It’s easy think of photography as social interaction. Something mercurial. In fact, photography at it’s best becomes historical. This is not to say that photography is just documentation, forensic police work. Rather that the artistic interpretation of our current world will become the future describing of our time. It’s odd how we are reminded of this. For me it was reading The Painted Girls. Cathy Marie Buchanan’s new novel is a moving fictionalization of real history viewed through the work of Degas.
Buchanan creates a stark and dark world in late Nineteenth-Century Paris. She uses a first person narrative told by two real sisters, one who was the model for Degas’ sculpture “Little Dancer Aged Fourteen” and several sketches. She weaves other characters found in Degas’ work into a fiction that recounts the narrow opportunities of French women in the 1880s. Her fiction is emotional and stands well alone. However, when read in with Degas’ sketches and paintings (available on her website) the combination is deeply moving. She brings animation to Degas’ art and Degas gives body to her words.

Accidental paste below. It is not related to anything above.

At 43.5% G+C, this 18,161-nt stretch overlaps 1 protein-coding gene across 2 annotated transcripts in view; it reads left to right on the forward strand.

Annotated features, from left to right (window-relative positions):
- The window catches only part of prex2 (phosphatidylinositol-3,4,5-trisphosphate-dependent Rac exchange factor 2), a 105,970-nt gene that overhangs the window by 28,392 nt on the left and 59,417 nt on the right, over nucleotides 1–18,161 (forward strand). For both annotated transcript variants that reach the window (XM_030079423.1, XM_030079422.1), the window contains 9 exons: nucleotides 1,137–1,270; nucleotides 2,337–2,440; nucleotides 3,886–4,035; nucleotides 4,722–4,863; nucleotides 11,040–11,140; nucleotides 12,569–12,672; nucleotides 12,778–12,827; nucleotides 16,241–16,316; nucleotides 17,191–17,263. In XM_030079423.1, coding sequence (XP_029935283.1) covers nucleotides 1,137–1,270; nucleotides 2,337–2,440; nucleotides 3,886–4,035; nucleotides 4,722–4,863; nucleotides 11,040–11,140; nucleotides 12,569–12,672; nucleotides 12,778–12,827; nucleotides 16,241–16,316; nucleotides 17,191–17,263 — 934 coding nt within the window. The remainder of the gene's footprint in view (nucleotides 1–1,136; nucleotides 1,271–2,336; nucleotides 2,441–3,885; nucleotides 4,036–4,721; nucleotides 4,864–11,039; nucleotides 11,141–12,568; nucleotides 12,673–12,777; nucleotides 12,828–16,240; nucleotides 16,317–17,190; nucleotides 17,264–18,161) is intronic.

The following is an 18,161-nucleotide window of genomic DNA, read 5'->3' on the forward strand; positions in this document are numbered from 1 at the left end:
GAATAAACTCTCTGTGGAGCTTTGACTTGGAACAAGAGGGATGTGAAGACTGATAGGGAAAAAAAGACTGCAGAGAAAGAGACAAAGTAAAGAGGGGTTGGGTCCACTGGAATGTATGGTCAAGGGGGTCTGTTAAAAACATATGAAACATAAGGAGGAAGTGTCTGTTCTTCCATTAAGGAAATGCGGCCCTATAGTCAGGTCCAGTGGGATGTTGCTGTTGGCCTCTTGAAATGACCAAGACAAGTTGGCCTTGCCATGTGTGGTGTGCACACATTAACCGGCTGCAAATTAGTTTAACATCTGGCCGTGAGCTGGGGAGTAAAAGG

How does this relate to photography? In his time Degas was a popular artist. We think of him as we do Hemingway or Renoir, legends, classics chosen by history. But in all those cases, the artists were known in their time for their work and how it related to their current world. Degas created work that had meaning and resonance with his contemporaries. Parisians bought his canvas and sketches to decorate their walls. We look at them as classics from another era. To the 19th Century Frenchmen it was a representation of their world. Now it is the lens through which we know the life of an adolescent girl struggling at ballet to put food on the table.
The photographs we create today will be the tools others use to understand our time. Photographic Art (big A) all the way to Instagram images will endure. By living we are making history. With our cameras we define it.